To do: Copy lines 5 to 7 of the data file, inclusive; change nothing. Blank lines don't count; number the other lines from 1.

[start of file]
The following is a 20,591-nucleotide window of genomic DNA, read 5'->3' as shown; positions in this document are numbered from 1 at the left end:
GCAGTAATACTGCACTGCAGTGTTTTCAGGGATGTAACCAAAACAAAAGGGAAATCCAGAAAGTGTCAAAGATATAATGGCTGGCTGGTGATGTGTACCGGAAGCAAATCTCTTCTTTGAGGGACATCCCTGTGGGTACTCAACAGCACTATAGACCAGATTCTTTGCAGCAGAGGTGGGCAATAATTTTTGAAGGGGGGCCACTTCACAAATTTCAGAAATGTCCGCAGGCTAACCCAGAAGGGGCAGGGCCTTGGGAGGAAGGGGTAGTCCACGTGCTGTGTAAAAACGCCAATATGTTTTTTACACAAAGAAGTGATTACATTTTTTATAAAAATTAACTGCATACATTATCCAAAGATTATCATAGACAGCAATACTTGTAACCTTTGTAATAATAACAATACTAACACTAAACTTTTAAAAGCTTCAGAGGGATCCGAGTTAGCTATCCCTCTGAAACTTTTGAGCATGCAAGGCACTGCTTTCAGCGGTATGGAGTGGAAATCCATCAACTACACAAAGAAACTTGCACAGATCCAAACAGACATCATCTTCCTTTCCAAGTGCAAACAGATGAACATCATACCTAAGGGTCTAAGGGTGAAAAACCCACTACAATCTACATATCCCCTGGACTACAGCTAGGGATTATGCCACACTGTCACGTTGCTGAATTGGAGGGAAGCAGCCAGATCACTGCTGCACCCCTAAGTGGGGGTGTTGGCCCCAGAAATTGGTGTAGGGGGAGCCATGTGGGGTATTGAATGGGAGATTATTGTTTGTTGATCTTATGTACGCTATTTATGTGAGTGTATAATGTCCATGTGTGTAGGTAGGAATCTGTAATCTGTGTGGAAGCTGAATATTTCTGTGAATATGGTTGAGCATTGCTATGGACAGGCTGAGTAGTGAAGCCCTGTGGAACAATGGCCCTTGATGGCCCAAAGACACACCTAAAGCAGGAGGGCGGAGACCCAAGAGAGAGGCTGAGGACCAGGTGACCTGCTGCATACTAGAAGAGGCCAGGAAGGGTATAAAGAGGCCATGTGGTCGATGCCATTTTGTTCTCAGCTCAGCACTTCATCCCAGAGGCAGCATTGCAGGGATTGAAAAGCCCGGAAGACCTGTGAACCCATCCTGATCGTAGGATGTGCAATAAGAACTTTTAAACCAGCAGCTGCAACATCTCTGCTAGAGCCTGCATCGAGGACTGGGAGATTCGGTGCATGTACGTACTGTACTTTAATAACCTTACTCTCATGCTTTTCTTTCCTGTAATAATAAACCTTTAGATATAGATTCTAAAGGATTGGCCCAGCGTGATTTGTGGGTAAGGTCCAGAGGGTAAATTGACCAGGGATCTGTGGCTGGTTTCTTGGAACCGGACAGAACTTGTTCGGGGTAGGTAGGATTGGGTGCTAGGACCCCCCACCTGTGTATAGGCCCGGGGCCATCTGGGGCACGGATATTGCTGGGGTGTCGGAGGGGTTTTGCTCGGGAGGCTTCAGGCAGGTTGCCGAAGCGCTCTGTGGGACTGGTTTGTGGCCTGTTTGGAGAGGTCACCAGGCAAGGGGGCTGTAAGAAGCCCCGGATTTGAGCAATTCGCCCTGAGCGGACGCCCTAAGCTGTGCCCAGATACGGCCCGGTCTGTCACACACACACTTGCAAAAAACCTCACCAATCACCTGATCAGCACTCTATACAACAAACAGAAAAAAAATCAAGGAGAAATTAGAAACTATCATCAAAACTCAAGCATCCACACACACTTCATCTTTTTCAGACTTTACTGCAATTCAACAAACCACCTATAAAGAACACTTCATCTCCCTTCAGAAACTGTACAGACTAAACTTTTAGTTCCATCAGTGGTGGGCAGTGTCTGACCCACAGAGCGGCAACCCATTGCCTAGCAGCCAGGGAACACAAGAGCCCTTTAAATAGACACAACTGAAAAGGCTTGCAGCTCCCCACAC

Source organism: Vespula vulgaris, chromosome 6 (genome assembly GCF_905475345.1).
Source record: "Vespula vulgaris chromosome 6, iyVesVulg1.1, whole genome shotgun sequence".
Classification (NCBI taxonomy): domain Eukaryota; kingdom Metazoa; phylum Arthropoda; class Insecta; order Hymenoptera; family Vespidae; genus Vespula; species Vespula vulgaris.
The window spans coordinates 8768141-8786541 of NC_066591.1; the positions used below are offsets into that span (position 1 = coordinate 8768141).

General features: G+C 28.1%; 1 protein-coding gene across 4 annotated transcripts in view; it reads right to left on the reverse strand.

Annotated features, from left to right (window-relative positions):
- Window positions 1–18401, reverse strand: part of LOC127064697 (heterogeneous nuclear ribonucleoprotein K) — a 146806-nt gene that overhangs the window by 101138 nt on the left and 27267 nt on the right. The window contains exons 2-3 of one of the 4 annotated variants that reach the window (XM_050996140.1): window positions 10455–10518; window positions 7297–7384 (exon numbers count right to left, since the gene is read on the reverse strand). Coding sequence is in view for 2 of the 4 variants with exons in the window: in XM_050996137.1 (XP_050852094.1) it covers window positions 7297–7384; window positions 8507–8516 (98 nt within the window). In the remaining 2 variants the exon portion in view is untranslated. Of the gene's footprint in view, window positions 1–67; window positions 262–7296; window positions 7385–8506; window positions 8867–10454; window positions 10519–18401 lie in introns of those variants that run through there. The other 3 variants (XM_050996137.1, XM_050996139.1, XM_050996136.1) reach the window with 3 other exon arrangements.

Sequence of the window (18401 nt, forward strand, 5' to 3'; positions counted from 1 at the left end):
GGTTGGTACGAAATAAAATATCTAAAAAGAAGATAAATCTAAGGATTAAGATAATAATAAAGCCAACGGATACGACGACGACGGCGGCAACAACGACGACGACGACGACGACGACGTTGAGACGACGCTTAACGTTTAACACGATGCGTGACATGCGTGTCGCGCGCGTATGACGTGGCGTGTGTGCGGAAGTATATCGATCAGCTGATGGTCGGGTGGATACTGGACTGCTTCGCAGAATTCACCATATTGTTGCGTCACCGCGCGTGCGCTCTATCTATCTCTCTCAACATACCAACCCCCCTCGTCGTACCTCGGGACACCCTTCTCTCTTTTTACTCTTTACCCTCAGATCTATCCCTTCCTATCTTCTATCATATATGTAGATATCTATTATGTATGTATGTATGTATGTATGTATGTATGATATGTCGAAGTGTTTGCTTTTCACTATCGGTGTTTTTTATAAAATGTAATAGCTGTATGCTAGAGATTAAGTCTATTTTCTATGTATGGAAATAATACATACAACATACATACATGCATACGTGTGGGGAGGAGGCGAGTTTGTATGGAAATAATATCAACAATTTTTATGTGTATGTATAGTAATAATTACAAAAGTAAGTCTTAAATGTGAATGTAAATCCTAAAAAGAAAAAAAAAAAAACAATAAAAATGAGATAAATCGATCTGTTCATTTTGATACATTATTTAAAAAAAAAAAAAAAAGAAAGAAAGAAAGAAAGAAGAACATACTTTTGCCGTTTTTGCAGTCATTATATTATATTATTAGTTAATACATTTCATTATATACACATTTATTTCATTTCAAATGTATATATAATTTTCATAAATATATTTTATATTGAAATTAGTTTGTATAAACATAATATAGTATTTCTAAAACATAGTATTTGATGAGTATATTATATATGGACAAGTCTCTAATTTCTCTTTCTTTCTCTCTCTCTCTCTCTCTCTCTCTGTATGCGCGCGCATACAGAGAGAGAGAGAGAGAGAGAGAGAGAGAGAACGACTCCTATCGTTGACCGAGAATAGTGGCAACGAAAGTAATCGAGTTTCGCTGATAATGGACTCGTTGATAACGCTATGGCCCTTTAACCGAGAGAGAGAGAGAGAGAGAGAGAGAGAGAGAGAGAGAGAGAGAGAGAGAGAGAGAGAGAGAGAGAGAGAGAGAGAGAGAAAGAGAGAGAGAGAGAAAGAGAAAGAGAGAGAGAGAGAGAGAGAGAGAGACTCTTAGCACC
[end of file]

Classification (NCBI taxonomy): domain Eukaryota; kingdom Metazoa; phylum Arthropoda; class Insecta; order Hymenoptera; family Vespidae; genus Vespula; species Vespula vulgaris.
The window spans coordinates 8768141-8786541 of NC_066591.1; the positions used below are offsets into that span (position 1 = coordinate 8768141).

General features: G+C 28.1%; 1 protein-coding gene across 4 annotated transcripts in view; it reads right to left on the reverse strand.